The recent decision from the Ontario Court of Appeal in Mensula Bancorp Inc. v. Halton Condominium Corporation No. 137, 2022 ONCA 769 required the Court to consider whether a lower court judge had erred by interfering with an arbitrator’s award. 

This case provides an interesting example of how the courts interpret arbitration decisions, and the complexities which accompany interpreting condominium declarations. 


A Disagreement Over Parking Stall Access

Halton Condominium Corporation No. 137 owns a condominium containing 82 residences, 166 parking stalls within a parking garage, and community property. The appellant, Mensula Bancorp Inc., owns 43 parking stalls in Halton’s parking garage, which are used by Mensula employees working nearby. Mensula also leased some of the 43 parking units to others. 

Over time, a dispute arose regarding parking stall access. While Mensula’s parking stalls could be accessed through a stairwell, they requested that Halton provide them with access keys for another, more conveniently located stairwell leading to a hallway in the condominium’s main lobby, part of the common elements of the property. Halton refused. 


The Condominium Declaration and Access to the Parking Garage

The condominium’s declaration, which is a document that governs the use and maintenance of condominium property, defined “units” as both dwelling units and parking units unless otherwise specified. “Owners” were defined as the owners of units in the condominium property. 

The condominium declaration also stated that every owner owned their unit and had an undivided interest in the property’s common elements as tenants in common. Further, each owner had “the full use, occupancy and enjoyment of the whole or any part of the common elements” subject to certain exceptions.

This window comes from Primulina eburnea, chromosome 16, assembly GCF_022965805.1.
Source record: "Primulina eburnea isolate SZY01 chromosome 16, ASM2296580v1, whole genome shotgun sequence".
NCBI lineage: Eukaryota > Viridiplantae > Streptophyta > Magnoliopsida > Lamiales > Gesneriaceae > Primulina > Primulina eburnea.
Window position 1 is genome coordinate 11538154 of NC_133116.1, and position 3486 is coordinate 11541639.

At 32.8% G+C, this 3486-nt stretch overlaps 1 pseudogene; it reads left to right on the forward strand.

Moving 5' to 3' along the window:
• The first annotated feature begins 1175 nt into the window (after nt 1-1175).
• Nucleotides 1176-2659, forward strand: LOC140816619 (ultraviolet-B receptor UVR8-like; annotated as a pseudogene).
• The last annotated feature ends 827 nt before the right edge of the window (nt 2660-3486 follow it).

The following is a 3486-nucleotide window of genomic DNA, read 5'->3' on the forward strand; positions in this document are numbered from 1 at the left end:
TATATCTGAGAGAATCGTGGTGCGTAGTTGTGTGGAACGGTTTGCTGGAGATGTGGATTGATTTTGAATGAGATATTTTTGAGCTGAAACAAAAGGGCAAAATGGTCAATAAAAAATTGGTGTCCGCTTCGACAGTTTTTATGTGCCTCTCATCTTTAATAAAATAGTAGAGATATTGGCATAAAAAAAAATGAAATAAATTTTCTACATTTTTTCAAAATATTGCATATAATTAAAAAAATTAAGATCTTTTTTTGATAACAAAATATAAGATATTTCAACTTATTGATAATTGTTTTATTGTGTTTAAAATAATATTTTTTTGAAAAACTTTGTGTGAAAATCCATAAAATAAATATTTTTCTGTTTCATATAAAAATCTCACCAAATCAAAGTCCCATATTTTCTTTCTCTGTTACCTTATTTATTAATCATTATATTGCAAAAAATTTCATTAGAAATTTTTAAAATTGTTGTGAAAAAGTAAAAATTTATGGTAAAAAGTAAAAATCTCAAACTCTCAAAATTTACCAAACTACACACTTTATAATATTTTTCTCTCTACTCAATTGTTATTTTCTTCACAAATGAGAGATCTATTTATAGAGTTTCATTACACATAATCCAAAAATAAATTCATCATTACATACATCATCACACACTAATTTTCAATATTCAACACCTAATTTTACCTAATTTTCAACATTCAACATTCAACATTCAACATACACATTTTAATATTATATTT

Dispute Taken to Arbitration

Under the Condominium Act, the parties brought their dispute to arbitration. While several issues were dealt with, the access to common property issue was the only one relevant to the appeal. The arbitrator characterized the issue as “whether Mensula ought to have access to the common elements of the condominium and, if so, the scope of that access.” 

The arbitrator determined that Mensula was not entitled to access the stairwell in question. They noted that under s. 116 of the Condominium Act, there are limits on owners’ uses of common elements. First, the use must be reasonable. Second, the use can be restricted by the declaration, bylaws, or other condominium rules. In this case, the arbitrator determined that the current access arrangement “accords with a common sense and reasonable interpretation of the Declaration in its context.” In particular, the arbitrator noted that if Mensula and its lessees were granted access to the stairwell, they would have access to the condo’s lobby and hallways for no reasonable purpose. 


The Application Judge’s Decision

Mensula applied to the Ontario courts to set aside the arbitrator’s award under the Arbitration Act. Mensula appealed under s. 46(1)3 of the Arbitration Act, which states that a court can set aside an arbitration award if it deals with a dispute that an arbitration agreement did not cover, or goes beyond the scope of the agreement. 

The application judge was required to determine whether the arbitrator had exceeded their jurisdiction “by re-writing and introducing new terms” and effectively amending the declaration. The application judge found in favour of Mensula, finding that the arbitrator had made their determination based on outside circumstances rather than the direct interpretation of the condominium’s declaration.